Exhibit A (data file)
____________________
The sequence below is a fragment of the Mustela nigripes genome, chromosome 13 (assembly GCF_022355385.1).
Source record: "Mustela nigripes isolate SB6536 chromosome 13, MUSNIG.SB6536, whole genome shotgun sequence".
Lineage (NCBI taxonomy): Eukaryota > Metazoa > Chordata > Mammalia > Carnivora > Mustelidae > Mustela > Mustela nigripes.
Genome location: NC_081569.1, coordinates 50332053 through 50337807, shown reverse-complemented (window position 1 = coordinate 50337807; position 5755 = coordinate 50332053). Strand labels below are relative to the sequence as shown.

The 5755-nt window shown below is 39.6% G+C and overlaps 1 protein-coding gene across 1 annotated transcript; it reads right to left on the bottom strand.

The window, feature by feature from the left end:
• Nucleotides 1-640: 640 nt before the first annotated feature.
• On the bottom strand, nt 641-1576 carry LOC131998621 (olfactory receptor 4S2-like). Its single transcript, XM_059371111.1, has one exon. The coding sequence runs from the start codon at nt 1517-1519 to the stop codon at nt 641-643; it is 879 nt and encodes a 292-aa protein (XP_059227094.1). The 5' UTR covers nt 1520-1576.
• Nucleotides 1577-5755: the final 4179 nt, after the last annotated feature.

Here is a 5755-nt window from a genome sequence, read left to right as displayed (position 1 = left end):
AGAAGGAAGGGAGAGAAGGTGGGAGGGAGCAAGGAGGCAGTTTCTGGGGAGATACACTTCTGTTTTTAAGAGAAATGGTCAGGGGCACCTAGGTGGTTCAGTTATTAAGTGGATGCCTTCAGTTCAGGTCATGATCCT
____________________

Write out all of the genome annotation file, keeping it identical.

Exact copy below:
The sequence below is a fragment of the Mustela nigripes genome, chromosome 13 (assembly GCF_022355385.1).
Source record: "Mustela nigripes isolate SB6536 chromosome 13, MUSNIG.SB6536, whole genome shotgun sequence".
Lineage (NCBI taxonomy): Eukaryota > Metazoa > Chordata > Mammalia > Carnivora > Mustelidae > Mustela > Mustela nigripes.
Genome location: NC_081569.1, coordinates 50332053 through 50337807, shown reverse-complemented (window position 1 = coordinate 50337807; position 5755 = coordinate 50332053). Strand labels below are relative to the sequence as shown.

The 5755-nt window shown below is 39.6% G+C and overlaps 1 protein-coding gene across 1 annotated transcript; it reads right to left on the bottom strand.

The window, feature by feature from the left end:
• Nucleotides 1-640: 640 nt before the first annotated feature.
• On the bottom strand, nt 641-1576 carry LOC131998621 (olfactory receptor 4S2-like). Its single transcript, XM_059371111.1, has one exon. The coding sequence runs from the start codon at nt 1517-1519 to the stop codon at nt 641-643; it is 879 nt and encodes a 292-aa protein (XP_059227094.1). The 5' UTR covers nt 1520-1576.
• Nucleotides 1577-5755: the final 4179 nt, after the last annotated feature.

Here is a 5755-nt window from a genome sequence, read left to right as displayed (position 1 = left end):
AGAAGGAAGGGAGAGAAGGTGGGAGGGAGCAAGGAGGCAGTTTCTGGGGAGATACACTTCTGTTTTTAAGAGAAATGGTCAGGGGCACCTAGGTGGTTCAGTTATTAAGTGGATGCCTTCAGTTCAGGTCATGATCCT